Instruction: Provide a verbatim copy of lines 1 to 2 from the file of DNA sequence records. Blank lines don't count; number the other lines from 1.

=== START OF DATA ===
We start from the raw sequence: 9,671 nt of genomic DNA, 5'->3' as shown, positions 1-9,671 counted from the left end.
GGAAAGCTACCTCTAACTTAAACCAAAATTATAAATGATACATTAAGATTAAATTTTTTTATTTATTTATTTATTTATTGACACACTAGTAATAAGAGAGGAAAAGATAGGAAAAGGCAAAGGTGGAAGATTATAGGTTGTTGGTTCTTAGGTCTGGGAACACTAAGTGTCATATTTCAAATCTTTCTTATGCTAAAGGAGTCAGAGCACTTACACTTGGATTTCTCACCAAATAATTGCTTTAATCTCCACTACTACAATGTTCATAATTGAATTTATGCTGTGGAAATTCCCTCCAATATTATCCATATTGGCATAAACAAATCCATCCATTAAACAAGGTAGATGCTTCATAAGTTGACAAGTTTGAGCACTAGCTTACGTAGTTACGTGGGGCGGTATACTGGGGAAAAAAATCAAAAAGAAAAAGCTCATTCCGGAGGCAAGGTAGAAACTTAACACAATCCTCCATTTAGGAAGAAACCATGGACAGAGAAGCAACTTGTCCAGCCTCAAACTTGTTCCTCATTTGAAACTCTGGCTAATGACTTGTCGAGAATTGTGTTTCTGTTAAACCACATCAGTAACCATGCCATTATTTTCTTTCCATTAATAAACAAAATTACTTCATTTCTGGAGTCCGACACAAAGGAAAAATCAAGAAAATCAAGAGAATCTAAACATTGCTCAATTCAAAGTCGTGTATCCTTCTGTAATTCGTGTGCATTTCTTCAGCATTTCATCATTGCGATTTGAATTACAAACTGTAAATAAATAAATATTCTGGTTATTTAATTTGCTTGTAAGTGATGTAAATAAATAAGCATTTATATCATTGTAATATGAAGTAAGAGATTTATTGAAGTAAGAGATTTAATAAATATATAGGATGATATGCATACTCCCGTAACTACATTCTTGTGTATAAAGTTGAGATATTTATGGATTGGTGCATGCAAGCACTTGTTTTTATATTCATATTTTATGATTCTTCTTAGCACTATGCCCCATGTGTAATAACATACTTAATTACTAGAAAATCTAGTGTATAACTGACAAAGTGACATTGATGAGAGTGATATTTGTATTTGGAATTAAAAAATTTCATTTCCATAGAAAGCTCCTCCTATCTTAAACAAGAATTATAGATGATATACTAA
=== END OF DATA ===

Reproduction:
We start from the raw sequence: 9,671 nt of genomic DNA, 5'->3' as shown, positions 1-9,671 counted from the left end.
GGAAAGCTACCTCTAACTTAAACCAAAATTATAAATGATACATTAAGATTAAATTTTTTTATTTATTTATTTATTTATTGACACACTAGTAATAAGAGAGGAAAAGATAGGAAAAGGCAAAGGTGGAAGATTATAGGTTGTTGGTTCTTAGGTCTGGGAACACTAAGTGTCATATTTCAAATCTTTCTTATGCTAAAGGAGTCAGAGCACTTACACTTGGATTTCTCACCAAATAATTGCTTTAATCTCCACTACTACAATGTTCATAATTGAATTTATGCTGTGGAAATTCCCTCCAATATTATCCATATTGGCATAAACAAATCCATCCATTAAACAAGGTAGATGCTTCATAAGTTGACAAGTTTGAGCACTAGCTTACGTAGTTACGTGGGGCGGTATACTGGGGAAAAAAATCAAAAAGAAAAAGCTCATTCCGGAGGCAAGGTAGAAACTTAACACAATCCTCCATTTAGGAAGAAACCATGGACAGAGAAGCAACTTGTCCAGCCTCAAACTTGTTCCTCATTTGAAACTCTGGCTAATGACTTGTCGAGAATTGTGTTTCTGTTAAACCACATCAGTAACCATGCCATTATTTTCTTTCCATTAATAAACAAAATTACTTCATTTCTGGAGTCCGACACAAAGGAAAAATCAAGAAAATCAAGAGAATCTAAACATTGCTCAATTCAAAGTCGTGTATCCTTCTGTAATTCGTGTGCATTTCTTCAGCATTTCATCATTGCGATTTGAATTACAAACTGTAAATAAATAAATATTCTGGTTATTTAATTTGCTTGTAAGTGATGTAAATAAATAAGCATTTATATCATTGTAATATGAAGTAAGAGATTTATTGAAGTAAGAGATTTAATAAATATATAGGATGATATGCATACTCCCGTAACTACATTCTTGTGTATAAAGTTGAGATATTTATGGATTGGTGCATGCAAGCACTTGTTTTTATATTCATATTTTATGATTCTTCTTAGCACTATGCCCCATGTGTAATAACATACTTAATTACTAGAAAATCTAGTGTATAACTGACAAAGTGACATTGATGAGAGTGATATTTGTATTTGGAATTAAAAAATTTCATTTCCATAGAAAGCTCCTCCTATCTTAAACAAGAATTATAGATGATATACTAA